About the Book
Arnold Krupat’s From the Boarding Schools makes available previously unheard Apache voices from the Indian boarding schools. It includes selections from two unpublished autobiographies by Sam Kenoi and Dan Nicholas, produced in the 1930s with the anthropologist Morris Opler, as well as material by and about Vincent Natalish, a contemporary of Kenoi and Nicholas.
Natalish was one of more than one hundred Apaches taken from Fort Marion to the Carlisle Indian School by its superintendent, Captain Richard Henry Pratt, in 1887. A considerable number of these students died at the school, and many who were sent home for illness or poor health did not recover. Natalish, however, remained at Carlisle and graduated in 1899. He married, had a son, and lived and worked in New York. He also actively sought the release of his relatives and other Apaches held prisoner at Fort Sill, Oklahoma.
Apache people have been telling and circulating stories among themselves for generations. But in contrast to their neighbors the Hopis and the Navajos, Apaches have produced relatively few written autobiographical narratives, and even fewer about their boarding school experiences. Supplementing the narratives with detailed cultural and historical commentary, From the Boarding Schools brings these lived experiences from the archives into current discourse.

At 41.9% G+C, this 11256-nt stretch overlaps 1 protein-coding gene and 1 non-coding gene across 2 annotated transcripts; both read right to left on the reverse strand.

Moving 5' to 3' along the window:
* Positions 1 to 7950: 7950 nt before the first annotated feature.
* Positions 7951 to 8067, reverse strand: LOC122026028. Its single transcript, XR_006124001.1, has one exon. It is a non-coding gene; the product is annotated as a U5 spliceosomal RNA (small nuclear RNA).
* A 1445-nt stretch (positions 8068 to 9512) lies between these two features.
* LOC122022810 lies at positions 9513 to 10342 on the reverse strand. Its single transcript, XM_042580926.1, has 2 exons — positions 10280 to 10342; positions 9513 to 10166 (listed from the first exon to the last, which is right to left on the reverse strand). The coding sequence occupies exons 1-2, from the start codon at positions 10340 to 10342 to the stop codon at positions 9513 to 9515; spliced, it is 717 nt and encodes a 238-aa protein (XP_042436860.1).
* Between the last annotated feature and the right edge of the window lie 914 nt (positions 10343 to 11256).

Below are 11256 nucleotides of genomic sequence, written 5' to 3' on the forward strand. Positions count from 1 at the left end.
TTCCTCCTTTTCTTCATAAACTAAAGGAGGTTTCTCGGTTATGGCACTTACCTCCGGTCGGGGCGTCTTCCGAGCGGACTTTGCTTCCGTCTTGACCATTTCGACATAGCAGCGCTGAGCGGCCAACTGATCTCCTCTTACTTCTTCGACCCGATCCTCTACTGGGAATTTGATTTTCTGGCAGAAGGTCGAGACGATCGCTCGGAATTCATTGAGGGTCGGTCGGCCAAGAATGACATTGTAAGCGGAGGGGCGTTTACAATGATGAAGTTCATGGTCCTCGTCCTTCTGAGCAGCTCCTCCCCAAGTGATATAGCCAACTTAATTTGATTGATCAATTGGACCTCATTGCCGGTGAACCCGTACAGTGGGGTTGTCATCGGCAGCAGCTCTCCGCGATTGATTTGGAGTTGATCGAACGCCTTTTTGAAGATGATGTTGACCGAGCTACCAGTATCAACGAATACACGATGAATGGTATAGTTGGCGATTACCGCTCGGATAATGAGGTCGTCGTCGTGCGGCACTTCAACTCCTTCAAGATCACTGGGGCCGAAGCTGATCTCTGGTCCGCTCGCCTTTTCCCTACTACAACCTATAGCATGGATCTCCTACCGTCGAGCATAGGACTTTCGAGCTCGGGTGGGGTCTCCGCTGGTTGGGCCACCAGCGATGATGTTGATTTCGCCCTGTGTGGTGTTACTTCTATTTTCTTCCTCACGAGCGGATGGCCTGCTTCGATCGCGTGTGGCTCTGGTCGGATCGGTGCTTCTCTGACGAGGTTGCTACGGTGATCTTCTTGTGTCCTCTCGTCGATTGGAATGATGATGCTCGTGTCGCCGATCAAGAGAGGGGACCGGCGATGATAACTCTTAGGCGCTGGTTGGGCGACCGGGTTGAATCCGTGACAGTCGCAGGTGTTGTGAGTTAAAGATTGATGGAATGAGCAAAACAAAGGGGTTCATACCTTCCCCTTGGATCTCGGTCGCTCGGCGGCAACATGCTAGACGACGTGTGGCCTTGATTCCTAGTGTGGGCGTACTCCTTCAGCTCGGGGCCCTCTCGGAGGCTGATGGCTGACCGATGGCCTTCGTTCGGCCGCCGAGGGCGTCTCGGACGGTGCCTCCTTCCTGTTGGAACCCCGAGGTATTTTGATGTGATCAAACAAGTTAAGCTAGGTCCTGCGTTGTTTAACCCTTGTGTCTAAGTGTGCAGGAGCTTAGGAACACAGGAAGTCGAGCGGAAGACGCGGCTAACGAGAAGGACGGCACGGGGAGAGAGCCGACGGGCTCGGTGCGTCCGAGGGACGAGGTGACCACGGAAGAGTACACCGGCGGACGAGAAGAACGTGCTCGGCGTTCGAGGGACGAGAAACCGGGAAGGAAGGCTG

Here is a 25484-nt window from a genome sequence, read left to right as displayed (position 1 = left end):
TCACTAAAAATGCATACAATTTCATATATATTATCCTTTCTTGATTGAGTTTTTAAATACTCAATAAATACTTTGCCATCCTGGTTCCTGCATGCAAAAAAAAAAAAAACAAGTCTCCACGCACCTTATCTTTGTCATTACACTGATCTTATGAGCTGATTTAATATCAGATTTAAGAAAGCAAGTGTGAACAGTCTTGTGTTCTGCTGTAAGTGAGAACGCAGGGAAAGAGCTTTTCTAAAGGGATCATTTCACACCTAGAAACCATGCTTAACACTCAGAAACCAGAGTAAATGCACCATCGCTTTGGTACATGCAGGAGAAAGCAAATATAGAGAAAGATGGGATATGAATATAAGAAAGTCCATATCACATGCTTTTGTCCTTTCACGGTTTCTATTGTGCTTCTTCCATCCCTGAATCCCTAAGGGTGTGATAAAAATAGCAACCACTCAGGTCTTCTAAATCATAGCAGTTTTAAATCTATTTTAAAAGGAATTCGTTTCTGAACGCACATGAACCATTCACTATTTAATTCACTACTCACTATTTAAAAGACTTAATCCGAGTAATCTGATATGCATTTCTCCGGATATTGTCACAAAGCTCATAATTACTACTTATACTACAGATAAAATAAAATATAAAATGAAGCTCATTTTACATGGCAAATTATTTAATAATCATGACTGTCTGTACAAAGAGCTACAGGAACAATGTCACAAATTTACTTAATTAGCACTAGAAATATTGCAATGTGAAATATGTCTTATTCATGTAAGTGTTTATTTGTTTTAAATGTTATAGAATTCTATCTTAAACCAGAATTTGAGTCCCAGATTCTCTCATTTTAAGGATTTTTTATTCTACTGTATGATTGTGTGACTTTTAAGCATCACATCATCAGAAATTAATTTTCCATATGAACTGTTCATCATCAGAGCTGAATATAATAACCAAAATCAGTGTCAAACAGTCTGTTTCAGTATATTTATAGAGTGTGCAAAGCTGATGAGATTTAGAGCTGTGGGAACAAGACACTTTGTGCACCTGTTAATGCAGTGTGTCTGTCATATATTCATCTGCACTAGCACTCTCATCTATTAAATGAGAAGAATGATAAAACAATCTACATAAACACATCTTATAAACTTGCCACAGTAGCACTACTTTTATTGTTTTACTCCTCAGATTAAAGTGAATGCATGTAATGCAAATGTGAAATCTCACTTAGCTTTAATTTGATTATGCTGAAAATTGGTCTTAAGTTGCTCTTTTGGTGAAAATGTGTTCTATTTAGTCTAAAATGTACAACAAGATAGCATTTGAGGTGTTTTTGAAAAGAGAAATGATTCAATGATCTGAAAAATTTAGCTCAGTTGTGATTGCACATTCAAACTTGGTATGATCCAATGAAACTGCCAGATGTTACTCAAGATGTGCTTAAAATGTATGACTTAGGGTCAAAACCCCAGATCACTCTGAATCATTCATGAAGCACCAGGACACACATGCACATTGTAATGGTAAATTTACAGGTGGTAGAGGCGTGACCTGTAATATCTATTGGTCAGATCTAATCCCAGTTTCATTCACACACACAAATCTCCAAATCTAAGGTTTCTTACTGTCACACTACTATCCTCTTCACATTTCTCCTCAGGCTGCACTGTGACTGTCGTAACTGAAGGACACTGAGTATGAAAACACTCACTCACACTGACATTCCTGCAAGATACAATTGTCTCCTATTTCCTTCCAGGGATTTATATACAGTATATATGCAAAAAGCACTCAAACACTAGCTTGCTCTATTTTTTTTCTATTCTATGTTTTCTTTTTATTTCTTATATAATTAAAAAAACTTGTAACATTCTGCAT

Arnold Krupat is a professor emeritus of global studies and literature at Sarah Lawrence College. He is the author or editor of numerous books, including Boarding School Voices: Carlisle Indian School Students Speak (Nebraska, 2021) and Companion to James Welch’s “The Heartsong of Charging Elk” (Nebraska, 2015).
Table of Contents
List of Illustrations
1. Sam Kenoi’s School Years, as told by Himself
2. Dan Nicholas’s School Years, as told by Himself
3. Vincent Natalish: His Schooling, Life, and Writing